Building and Managing University Patent Portfolios
Intellectual property (IP) management is of strategic importance for universities since they can derive significant benefits from an effectively managed IP portfolio. According to a survey published by the Association of University Technology Managers (AUTM), the fiscal year 2002 saw over US$37 billion in sponsored research expenditures at 212 member institutions responding to the survey. During the same period, over 3,600 US patents were issued bringing in US$1.267 billion in licensing revenue and 450 new companies were formed to develop and commercialise some of these inventions. However, given resource constraints in evaluating and licensing new technologies, university technology transfer offices (TTOs) must adopt strategic plans to avoid missed opportunities in promising and potentially important technologies while managing IP risk. This task is complicated by the inherent market and technical uncertainties typically associated with university innovations.
Adopt an Aggressive Approach
The great potential for universities to generate revenue from IP is less likely to be realised if universities adopt a passive stance towards exploitation. Instead, there is a need to identify exploitable IP, decide how it can best be protected, evaluate its commercial potential, identify routes to commercial development, and secure and negotiate with appropriate development partners.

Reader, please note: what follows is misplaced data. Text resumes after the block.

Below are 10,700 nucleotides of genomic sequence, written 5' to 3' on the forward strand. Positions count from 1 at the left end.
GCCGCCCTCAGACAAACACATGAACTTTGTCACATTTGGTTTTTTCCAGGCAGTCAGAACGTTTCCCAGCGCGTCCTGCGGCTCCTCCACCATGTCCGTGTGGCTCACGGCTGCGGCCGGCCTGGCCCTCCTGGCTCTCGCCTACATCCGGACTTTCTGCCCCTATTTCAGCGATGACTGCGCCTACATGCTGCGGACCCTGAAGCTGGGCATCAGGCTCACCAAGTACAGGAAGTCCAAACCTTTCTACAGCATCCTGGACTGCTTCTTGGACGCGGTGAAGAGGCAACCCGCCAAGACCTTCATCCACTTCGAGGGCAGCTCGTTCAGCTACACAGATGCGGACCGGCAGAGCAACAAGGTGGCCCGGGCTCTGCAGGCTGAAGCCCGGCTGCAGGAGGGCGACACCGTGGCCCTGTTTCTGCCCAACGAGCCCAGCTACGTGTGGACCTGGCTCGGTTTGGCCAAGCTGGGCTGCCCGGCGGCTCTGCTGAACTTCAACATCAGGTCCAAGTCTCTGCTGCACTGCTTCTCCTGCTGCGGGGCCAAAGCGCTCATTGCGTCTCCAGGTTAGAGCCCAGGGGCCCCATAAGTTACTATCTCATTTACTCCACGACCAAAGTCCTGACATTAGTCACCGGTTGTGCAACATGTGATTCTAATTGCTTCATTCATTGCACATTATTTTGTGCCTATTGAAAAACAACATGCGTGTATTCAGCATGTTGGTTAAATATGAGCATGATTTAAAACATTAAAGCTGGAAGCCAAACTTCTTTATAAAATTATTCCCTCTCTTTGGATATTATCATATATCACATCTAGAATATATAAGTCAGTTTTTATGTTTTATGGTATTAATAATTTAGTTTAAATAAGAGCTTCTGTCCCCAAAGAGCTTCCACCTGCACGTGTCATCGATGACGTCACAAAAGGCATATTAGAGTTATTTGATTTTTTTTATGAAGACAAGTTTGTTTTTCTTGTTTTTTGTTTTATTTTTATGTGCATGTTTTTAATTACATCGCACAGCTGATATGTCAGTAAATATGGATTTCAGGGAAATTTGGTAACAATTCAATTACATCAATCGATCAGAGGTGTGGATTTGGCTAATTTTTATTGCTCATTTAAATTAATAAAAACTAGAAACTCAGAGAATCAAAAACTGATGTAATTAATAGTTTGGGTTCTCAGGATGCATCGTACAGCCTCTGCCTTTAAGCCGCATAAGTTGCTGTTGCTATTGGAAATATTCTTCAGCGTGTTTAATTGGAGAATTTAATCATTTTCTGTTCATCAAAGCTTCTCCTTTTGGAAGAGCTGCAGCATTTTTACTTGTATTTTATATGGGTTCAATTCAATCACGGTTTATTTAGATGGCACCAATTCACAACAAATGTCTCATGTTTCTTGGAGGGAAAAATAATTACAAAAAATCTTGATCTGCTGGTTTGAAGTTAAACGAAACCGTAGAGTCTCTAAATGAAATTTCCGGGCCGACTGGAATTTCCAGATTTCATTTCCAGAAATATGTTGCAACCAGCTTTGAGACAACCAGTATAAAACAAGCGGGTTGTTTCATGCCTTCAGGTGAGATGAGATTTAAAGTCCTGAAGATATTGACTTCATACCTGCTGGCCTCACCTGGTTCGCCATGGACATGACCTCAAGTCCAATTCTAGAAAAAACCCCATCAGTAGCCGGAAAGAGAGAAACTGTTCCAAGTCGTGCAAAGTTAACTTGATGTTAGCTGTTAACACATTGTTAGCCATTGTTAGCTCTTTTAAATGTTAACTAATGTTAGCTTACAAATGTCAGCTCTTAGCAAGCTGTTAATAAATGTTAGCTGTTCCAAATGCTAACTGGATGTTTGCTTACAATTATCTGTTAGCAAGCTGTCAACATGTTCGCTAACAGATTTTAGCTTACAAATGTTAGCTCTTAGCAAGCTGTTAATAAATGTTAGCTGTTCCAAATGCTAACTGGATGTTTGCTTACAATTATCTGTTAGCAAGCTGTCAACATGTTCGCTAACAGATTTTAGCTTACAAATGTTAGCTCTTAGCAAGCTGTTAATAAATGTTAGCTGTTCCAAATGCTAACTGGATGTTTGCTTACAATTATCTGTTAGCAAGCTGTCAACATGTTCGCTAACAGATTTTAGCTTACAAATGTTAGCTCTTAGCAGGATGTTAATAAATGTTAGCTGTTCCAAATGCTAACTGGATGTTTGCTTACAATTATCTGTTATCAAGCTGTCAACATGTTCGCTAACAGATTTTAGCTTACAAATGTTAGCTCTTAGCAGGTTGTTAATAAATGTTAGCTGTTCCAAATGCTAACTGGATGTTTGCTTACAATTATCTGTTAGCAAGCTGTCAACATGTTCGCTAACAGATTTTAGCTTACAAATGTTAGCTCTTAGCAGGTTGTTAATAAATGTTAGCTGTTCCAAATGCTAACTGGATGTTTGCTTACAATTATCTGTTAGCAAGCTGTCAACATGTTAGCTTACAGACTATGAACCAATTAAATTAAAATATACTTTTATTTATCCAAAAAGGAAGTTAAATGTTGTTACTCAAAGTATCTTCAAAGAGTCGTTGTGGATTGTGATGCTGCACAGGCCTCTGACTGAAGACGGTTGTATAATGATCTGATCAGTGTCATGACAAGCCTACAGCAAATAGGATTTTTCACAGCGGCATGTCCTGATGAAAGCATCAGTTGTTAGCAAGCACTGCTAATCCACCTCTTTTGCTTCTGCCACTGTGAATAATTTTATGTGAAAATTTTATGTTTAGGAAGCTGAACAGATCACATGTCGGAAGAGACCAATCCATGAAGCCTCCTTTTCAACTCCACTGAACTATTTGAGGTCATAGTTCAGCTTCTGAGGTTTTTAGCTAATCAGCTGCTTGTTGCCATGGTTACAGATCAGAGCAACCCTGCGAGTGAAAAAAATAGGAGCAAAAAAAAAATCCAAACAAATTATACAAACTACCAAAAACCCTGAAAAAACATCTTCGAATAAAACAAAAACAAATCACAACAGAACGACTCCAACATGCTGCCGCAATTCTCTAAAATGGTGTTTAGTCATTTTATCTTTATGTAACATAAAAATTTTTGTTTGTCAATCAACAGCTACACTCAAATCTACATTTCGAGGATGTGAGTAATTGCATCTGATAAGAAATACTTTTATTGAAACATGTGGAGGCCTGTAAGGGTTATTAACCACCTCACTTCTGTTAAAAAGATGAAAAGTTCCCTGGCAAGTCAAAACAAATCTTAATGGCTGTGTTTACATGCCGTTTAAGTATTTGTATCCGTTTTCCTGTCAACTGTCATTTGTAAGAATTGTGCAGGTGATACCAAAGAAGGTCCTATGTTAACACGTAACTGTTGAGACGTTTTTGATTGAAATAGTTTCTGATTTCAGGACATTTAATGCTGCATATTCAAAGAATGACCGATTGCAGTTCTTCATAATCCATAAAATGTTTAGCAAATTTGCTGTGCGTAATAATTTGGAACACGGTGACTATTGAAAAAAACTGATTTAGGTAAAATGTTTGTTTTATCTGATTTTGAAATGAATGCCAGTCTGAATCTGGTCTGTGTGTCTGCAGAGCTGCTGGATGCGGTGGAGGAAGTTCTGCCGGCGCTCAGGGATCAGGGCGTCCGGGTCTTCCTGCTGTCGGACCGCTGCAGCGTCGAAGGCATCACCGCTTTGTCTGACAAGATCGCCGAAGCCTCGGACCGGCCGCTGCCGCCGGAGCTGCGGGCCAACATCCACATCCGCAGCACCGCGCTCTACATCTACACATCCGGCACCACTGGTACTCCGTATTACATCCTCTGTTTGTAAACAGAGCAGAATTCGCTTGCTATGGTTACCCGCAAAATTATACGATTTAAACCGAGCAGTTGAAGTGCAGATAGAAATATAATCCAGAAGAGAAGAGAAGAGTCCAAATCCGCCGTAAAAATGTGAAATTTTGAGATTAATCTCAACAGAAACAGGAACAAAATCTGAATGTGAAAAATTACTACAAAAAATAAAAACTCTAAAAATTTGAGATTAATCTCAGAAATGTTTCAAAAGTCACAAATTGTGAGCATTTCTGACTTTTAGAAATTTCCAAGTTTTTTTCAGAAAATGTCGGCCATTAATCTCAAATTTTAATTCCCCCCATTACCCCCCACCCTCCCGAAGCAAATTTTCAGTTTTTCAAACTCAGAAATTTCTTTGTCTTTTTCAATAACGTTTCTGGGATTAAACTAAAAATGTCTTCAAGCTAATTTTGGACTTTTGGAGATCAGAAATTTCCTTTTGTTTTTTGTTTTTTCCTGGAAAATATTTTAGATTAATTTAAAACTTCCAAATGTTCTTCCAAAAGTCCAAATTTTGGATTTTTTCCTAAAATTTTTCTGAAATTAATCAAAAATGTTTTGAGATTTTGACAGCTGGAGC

How aggressive should TTOs be in selecting a portfolio of technologies to pursue? Most venture capitalists (VCs) and for-profit licensing entities are relatively conservative in pursuing technologies. VCs choose technologies that they build into start-up companies, and hope these start-ups will go public. However, only a comparatively small number of technologies will meet the level of technological and business potential required. While TTOs need not be as selective as VCs – and they cannot be due to the early stage of their inventions – they must be prudent. Pursuing too many technologies can be costly and can divert attention away from important technologies.
One of the first tasks in implementing this strategy is to gain top-level university support for greater risk taking and to adopt an aggressive stance toward technology licensing. Other steps may include promoting a willingness to commit to commercialisable technologies, including bearing the risks and upfront costs, even when a prospective licensee remains unidentified.